Minnesota Human Rights department claims Minneapolis police practiced or participated in race discrimination

The Minnesota Department of Human Rights announced Wednesday that after a nearly two-year investigation, there is probable cause for the Minneapolis Police Department and city of Minneapolis to engage in a pattern of discrimination based on race. This was in violation of Minnesota's Human Rights Act.

Minnesota Human Rights department claims Minneapolis police practiced or participated in race discrimination

After the murder in May 2020 of George Floyd, the investigation examined whether the city or the police used racially disparaging practices and policies.

When announcing the findings of the Minnesota Department of Human Rights report, Rebecca Lucero, Minnesota Department of Human Rights Commissioner, stated that "Following George Floyd's murder demands to end discriminatory policing methods reverberated throughout the world." These demands are still urgent today, with the release of the investigative findings that paint an alarming picture of the Minneapolis Police Department and the City of Minneapolis engaging in a pattern of racism over the past decade.

The 72-page report was written by the human rights department. It stated that the MPD "engages or practices discriminatory, race-based police" and highlighted "racial disparities" in the MPD's use of force, stop, search and arrest people of color.

The report notes, for example, that MPD data showed that MPD officers were nearly twice as likely to use neckrestraints against Black people than officers who recorded that they were using them against whites. This is despite the fact that MPD officers had previously noted that MPD officers used neck restraints against Black people when MPD policy allowed them.

This report also claims that the problems stem primarily from the department's organizational culture. It cites "deficient" training that emphasizes a paramilitary approach in policing, which results in officers inappropriately using force or escalating encounters.

The MPD's force files were reviewed by an expert. It was found that MPD officers used inappropriate and unnecessary force in 52.6% cases in which they used neck restraints and 37.1% in incidents where they spray chemical irritants on individuals of all races and ethnicities.

The report called the accountability procedures of the department "inefficient" and ineffective, and stated that the department has not done enough for racial disparities.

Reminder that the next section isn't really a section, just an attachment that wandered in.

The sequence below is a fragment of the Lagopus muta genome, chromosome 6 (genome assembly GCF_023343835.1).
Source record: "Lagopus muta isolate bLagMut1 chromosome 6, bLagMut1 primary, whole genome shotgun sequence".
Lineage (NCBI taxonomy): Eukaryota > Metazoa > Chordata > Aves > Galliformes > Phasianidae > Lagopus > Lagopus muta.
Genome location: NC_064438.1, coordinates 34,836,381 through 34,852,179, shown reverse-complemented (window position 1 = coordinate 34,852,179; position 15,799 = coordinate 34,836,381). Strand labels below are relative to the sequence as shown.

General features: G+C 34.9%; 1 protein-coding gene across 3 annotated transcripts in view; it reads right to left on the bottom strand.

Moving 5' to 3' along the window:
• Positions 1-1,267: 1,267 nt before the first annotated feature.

The report stated that reforming MPD's policies and procedures will not be meaningful if there aren't fundamental cultural changes.

Jacob Frey, the mayor of the city, stated that he was "outraged" at the findings and that the report would allow the city to improve its policing policies.

He stated that the report "reaffirms our need for double-down to shift our culture in our police force, to hold up to and hire community-oriented officers and hold those who do not adhere to our Minneapolis values accountable."

Amelia Huffman was appointed interim chief of the department after the former chief retired. She said that the department is committed to "promoting trust and officer safety".

Huffman stated that reforms have been made over the past two years to create a constitutional, effective police force that is available for all citizens. We will be reviewing this report to ensure we understand each issue. We will continue to invest in people, policies and processes to promote public trust and officer safety.

The investigation was announced for the first time in June 2020. This was shortly after Floyd's death by Derek Chauvin who was at that time an officer with Minneapolis Police Department. International outrage and an international reckoning about race in America erupted after video of Chauvin pressing his knee into Floyd’s neck for nine minutes.

Chauvin was convicted nearly a year later of unintentional third-degree murder, third degree murder, and second-degree manslaughter. was sentenced to 22 years and 1/2 years last June.

Minnesota Governor Tim Walz announced the Department of Human Rights investigation. It would not only investigate Floyd's death but also the past 10 years of the city’s policing to determine "if the department has used systemic discriminatory practices toward people of color."

"We are not going to restore peace in our streets by having more National Guard members show up. Walz stated that we are not going to restore peace on our streets by having a larger group of National Guard show up. "We will establish peace on the streets when we address the systemic problems that caused it in first place."

He said, "If this isn't an inflection point...this will come back again."

The human rights department has released the findings and said that they are now working with the city on a consent decree. This is a court-enforceable agreement which outlines the changes that will take place.

"Race-based policing violates the law and causes harm to everyone, particularly Indigenous community members and people of color - sometimes even costing their lives," Lucero stated. "I look forward the work ahead with City, MPD and community members to improve safety and reverse unlawful policing practices."

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